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Always wake up feeling groggy? Use this three-step formula devised by sleep scientists

 

Do you always wake up feeling groggy and sluggish? Well, you may be in luck.

Scientists believe they’ve devised the perfect formula to leave you always feeling refreshed in the morning.

And the three-step process, created by some of the world’s top sleep researchers, does not peddle coffee as a miracle cure. 

But it does entail having a ‘strenuous’ work-out and avoiding sugar at breakfast. 

Researchers at the University of Berkeley have discovered that what you eat for breakfast and how you sleep and exercise are the three key factors that determine if you wake up feeling refreshed Researchers at the University of Berkeley have discovered that what you eat for breakfast and how you sleep and exercise are the three key factors that determine if you wake up feeling refreshed

Researchers at the University of Berkeley have discovered that what you eat for breakfast and how you sleep and exercise are the three key factors that determine if you wake up feeling refreshed

Researchers based at the University of California, Berkeley said the other part of the ‘prescription’ centre around sleep and breakfast.

Getting seven-nine hours is ideal for avoiding grogginess the next day — but even just a little bit longer could help, the team claimed. 

A lie-in also helps to fight off feelings of tiredness, according to author Professor Matthew Walker.

Breakfasts should be packed full of carbohydrates, such as oatmeal and bran cereal, as opposed to sugary pastries or shop-bought smoothies, data suggested.

Having a ‘substantial’ work out the day before was also found to battle sleepiness.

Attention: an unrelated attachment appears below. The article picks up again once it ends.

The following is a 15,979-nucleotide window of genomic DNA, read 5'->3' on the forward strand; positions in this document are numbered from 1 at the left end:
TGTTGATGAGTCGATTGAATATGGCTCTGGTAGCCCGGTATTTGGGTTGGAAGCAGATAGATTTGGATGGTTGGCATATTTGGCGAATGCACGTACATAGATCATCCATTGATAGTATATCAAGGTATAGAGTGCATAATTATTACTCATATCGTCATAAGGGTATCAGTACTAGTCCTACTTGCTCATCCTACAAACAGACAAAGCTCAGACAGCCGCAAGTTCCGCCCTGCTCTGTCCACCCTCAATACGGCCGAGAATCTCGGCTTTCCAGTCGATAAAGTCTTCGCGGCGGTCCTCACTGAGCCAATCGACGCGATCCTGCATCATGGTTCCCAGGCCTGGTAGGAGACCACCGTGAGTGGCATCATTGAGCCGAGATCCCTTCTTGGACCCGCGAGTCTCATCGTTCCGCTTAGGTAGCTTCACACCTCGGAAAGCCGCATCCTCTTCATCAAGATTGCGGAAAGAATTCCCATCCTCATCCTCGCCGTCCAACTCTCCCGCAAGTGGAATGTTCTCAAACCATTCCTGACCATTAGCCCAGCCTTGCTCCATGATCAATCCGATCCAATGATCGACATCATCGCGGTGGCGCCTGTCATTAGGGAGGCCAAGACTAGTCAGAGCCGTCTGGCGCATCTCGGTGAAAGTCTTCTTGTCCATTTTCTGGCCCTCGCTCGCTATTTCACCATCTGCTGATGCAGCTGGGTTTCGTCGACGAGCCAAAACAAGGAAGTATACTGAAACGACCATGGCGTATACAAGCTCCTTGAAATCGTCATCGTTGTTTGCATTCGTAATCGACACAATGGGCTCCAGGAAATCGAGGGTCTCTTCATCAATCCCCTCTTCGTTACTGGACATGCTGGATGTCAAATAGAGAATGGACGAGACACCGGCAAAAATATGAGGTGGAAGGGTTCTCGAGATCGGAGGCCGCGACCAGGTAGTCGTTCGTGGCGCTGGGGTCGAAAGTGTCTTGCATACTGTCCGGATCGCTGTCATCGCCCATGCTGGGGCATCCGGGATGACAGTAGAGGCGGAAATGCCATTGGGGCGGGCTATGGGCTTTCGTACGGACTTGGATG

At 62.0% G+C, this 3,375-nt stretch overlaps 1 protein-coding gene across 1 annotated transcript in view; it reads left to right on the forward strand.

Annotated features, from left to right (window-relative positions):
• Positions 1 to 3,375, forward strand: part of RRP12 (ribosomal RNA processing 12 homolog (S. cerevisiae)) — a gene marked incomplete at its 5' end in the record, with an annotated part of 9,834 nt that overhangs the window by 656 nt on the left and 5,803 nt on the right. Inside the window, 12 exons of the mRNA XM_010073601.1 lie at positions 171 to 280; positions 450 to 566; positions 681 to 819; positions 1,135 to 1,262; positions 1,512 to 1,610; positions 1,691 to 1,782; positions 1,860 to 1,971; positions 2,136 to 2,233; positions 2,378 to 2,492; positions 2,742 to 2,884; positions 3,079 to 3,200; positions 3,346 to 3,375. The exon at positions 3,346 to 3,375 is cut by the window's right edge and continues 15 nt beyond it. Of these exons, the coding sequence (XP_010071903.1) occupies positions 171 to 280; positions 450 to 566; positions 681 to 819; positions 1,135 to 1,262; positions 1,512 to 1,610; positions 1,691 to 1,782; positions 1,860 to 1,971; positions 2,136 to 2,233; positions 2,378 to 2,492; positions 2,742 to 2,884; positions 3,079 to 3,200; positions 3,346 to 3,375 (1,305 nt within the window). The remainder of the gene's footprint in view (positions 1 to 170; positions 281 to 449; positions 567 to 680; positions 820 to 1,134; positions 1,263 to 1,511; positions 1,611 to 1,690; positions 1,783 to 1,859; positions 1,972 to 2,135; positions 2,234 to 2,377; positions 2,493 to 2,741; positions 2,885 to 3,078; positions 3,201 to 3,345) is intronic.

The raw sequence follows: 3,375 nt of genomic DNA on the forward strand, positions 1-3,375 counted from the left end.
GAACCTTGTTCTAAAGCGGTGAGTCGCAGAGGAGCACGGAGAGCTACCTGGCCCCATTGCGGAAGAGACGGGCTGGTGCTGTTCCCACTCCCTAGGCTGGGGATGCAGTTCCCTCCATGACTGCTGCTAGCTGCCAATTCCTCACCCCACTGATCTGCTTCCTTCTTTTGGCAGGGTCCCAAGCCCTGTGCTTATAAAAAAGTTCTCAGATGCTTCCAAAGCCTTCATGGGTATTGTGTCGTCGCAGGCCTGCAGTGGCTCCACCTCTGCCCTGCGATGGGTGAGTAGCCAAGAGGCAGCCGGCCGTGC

The formula, published in the journal Nature Communications, was based on an analysis of hundreds of people.

They were given different breakfast meals, wore watches to record their activity and sleep quantity, quality, timing and regularity, and kept food diaries for two weeks.

UC Berkeley postdoctoral fellow Raphael Vallat, first author of the study, said sleeping longer or later is one of the factors that can increase your alertness UC Berkeley postdoctoral fellow Raphael Vallat, first author of the study, said sleeping longer or later is one of the factors that can increase your alertness

UC Berkeley postdoctoral fellow Raphael Vallat, first author of the study, said sleeping longer or later is one of the factors that can increase your alertness 

Participants also recorded their alertness levels from the moment they woke up and throughout the rest of the day.

All the pre-prepared meals were based around muffins and were packed with varying nutrients. 

Some included a muffin on its own, others were paired with chocolate milk, a protein shake or fibre bars. Some participants were given a dose of glucose. 

This was to test the breakdown of a breakfast high in sugar, protein and carbs

A breakfast high in carbs and low in sugar was found to be the best meal to kick the morning grogginess. Sugar-packed breakfasts had the worst effect.

The best type of breakfast for battling sleepiness was found to be a high carbohydrate breakfast with limited sugar and a modest amount of protein, such as oatmeal with nut butter and bananas

Participants were asked to fast for eight hours before eating their meal and three to four hours afterwards. 

They also wore a glucose monitor. 

Dr Raphael Vallat, study co-author and postdoctoral fellow, said: ‘A breakfast rich in carbs can increase alertness, so long as your body is healthy and capable of efficiently disposing of the glucose from that meal, preventing a sustained spike in blood sugar that otherwise blunts your brain’s alertness.’ 

The team said sugary breakfasts can cause a spike in your blood sugar which markedly blunts your brain’s ability to return to waking consciousness following sleep.  

Getting more sleep, in particular good quality sleep, was also shown to help alertness. 

Professor Walker said between seven and nine hours of sleep — the amount UK and US health chiefs already recommend — is ideal for ridding the body of ‘sleep inertia’ — impaired cognitive and sensory-motor performance upon waking. 

Sleeping longer or later than you usually do, or a combination of both, was found to be key to participants in the study ramping up their morning alertness (File image)

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WHY DO WE NEED SLEEP? 

Sleep dispenses a multitude of health-ensuring benefits — and they’re yours to pick up as a repeat prescription every 24 hours, should you choose.

It enriches a diversity of functions within the brain, including our ability to learn, memorise and make logical decisions.